Soon after, they were scattered in all directions. In time, they also sometimes discontinued contact with each other. It is possible that some were dissatisfied with their inheritance. One example for this was the dispersal of a wardrobe. After all, both parents of these eight children, i.e. our great-great-grandparents, died relatively early, in the 1890s - our great-great-grandmother at 60, and our great-great-grandfather at 65.

Apart from the main line in Dorf-Erbach, the history of “our” line now runs from the 7th to (so far) the 12th generation, which has already reached the age of youth. Thus, our history of the Fitzky family covers the period from 1670 to 2002, i.e. an era of more than 330 years. 

The Seventh Generation

(Johann Fitzky)

Johann Fitzky  was born on September 9, 1865, in Dorf-Erbach, in the then Grand-Duchy of Hesse [Grossherzogtum Hessen]. He was the fifth child and second son of the farmer, Johann Georg Leonhard Fitzky (born in Dorf-Erbach on October 2, 1830, died in Dorf-Erbach on November 25, 1895) and his wife, Eva Maria nee. Weyrauch (born in nearby Ober-Mossau on  February 26, 1831, died in Dorf-Erbach on. January 2, 1891. He [Johann Fitzky] was baptized on September 21, 1865. His godfather was Johannes Old, a friend [of the parents], the son of an innkeeper in Hainstadt, District of Neustadt, Odenwald.

Since it was certain that the paternal farm had to be inherited in undivided form by the eldest son, Johann — as well all his other seven siblings - had to look around for another source of income. Although far more than 100 years have passed since then, we have some authentic documents about his life history. Also, thanks to his reminiscences about events that had previously been known only from hearsay, we were now able to write this chronicle and save our family history from being completely forgotten..

Until his 11th year, Johann attended public primary school [Volksschule] in Dorf-Erbach, i.e. until about 1876. Then he attended the Category 2 Secondary School [Realschule II. Ordnung] in nearby Michelstadt, from which he graduated as a 17-year old in April, 1882. In addition to a solid general education, he also acquired a knowledge of French, English and Latin. Furthermore, based on the type of graduation, he was now qualified to serve in the military for only one year (instead of the regular three years) and to enter the intermediate-level of the public service.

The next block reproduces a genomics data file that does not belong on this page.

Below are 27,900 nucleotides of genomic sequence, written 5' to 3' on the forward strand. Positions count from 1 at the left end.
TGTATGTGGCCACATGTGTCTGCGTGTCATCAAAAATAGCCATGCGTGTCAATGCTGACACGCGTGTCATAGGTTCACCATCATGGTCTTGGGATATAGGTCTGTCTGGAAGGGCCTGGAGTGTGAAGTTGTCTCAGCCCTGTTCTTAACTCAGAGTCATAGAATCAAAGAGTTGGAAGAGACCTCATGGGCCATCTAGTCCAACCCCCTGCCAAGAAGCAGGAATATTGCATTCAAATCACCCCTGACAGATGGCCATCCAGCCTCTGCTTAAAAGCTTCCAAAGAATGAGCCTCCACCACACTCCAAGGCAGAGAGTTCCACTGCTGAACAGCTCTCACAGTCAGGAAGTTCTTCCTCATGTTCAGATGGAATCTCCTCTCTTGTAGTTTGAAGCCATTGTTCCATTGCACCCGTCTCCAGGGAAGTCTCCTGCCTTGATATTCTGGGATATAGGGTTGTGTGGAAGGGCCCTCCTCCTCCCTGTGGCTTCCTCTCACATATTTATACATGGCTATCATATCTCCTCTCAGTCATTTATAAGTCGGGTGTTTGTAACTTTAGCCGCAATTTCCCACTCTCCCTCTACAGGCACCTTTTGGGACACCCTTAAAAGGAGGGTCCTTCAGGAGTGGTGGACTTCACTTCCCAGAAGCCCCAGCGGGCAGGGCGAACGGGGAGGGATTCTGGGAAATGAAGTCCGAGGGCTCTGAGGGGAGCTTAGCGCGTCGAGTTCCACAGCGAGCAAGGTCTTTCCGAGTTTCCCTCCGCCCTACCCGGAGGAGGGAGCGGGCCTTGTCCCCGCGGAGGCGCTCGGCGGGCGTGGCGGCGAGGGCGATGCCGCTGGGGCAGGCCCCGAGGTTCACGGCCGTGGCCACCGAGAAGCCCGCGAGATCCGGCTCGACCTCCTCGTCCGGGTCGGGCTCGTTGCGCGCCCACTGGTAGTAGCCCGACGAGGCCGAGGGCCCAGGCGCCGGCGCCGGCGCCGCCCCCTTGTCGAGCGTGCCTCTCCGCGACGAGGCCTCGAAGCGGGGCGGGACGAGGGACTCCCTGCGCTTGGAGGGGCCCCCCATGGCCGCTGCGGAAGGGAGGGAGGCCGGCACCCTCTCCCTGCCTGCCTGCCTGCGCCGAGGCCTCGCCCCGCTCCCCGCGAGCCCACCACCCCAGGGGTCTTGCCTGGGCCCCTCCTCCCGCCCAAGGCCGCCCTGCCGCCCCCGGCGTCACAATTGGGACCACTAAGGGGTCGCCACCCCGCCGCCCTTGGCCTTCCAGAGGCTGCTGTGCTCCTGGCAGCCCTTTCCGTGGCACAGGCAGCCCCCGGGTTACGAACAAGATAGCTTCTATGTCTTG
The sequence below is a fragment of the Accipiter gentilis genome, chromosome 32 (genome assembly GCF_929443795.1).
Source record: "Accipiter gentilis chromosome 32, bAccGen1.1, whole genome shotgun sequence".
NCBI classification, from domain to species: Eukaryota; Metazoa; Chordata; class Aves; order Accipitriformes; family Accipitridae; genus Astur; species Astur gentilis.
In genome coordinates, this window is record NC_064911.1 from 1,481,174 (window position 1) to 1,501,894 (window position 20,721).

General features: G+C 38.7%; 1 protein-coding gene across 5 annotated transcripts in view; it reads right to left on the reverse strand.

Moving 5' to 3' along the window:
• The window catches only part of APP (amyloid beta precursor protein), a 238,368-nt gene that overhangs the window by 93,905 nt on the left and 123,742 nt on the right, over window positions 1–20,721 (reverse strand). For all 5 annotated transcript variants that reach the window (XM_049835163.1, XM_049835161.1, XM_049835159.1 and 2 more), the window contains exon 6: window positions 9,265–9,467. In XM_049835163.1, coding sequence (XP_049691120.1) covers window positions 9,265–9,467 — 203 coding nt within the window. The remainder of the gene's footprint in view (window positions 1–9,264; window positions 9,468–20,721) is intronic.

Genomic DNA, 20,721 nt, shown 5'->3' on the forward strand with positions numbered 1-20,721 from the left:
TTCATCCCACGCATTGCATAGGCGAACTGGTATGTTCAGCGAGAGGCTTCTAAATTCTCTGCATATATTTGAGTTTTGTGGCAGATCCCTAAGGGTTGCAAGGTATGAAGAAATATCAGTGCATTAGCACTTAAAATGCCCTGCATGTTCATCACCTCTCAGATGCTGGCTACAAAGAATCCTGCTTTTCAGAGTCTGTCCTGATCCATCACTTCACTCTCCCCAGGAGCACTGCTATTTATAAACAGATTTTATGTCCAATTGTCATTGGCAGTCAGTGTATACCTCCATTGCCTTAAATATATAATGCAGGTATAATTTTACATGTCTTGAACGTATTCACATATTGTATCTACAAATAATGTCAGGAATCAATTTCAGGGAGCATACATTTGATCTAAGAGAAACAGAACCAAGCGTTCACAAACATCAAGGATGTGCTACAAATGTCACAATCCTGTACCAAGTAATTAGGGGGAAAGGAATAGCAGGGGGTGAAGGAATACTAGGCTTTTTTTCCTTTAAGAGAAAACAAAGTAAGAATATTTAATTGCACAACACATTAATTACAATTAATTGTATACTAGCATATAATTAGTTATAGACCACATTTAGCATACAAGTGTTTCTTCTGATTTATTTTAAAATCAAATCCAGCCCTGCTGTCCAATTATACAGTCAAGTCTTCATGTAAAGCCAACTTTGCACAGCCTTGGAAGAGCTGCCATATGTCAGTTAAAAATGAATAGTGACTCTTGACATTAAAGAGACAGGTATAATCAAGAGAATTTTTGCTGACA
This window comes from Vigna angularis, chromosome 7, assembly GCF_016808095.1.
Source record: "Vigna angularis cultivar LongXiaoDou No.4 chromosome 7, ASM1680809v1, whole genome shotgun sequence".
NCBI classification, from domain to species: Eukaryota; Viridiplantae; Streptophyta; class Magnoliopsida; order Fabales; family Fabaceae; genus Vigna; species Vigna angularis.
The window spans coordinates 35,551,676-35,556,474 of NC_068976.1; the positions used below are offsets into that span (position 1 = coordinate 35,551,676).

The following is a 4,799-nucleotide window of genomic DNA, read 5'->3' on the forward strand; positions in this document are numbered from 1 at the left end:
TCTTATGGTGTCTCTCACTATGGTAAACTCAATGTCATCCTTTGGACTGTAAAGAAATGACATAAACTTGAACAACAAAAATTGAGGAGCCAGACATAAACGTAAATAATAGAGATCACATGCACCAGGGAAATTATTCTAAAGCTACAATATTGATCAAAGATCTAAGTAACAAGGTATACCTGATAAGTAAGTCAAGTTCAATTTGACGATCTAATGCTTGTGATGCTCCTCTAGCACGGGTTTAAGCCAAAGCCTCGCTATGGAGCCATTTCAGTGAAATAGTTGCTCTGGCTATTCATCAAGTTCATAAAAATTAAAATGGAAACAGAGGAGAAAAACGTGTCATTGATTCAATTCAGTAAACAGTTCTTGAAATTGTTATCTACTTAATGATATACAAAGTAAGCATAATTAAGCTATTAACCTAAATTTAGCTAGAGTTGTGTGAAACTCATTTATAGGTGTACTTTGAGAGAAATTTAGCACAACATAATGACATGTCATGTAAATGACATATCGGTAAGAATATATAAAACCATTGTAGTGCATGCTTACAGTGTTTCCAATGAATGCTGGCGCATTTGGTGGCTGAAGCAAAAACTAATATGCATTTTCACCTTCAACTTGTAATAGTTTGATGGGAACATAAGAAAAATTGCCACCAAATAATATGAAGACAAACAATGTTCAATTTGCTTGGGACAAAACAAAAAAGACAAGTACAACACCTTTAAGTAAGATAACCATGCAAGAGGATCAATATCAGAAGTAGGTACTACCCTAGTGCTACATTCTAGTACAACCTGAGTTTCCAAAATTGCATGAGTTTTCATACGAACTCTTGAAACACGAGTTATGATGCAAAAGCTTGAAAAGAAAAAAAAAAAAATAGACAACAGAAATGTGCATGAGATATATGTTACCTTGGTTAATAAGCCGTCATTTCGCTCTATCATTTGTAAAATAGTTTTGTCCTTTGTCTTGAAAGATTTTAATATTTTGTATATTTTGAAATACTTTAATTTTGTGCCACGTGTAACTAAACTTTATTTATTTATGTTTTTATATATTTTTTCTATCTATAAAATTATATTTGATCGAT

On June 2, 1882, Johann began his postal career as a postal apprentice [Postgehilfe] at the post office in the town of Erbach in the Odenwald region. [It is remarkable that] even at that time, a woman was in charge of this post office. But he only stayed there for ten months. On April 18, 1883, he was transferred to the post office in Gross-Zimmern [Groß-Zimmern], 10 km east of Darmstadt. Another three months later, on August 1, 1883, he was sent to Gernsheim on the Rhine for ten months. From May 30, 1884, to October 24, 1886, Johann worked in Darmstadt and in Mainz. He passed his Postal Assistant examination on July 22, 1886. On October 25, 1886, the now 21-year old farmer’s son from the little Odenwald village was transferred to Berlin, the capital of Germany, which must have made a tremendous impression on him.

In Berlin, on April 1, 1891, Johann became a full-fledged Postal Assistant and thus a Royal Public Servant at the Imperial Higher Postal Administration in Berlin. We still have his appointment document. His annual salary at the Railway Post Office 18, where he was initially employed, was a total of 1500 marks.



Helmut Fitzky, 1995

Gerhard Fitzky, 2002


Translation of the first to third generations was arranged by Melissa Fitzkee.  The Translation of Generations four to six were done by Peter Hessel, as arranged for by the author of this Webpage.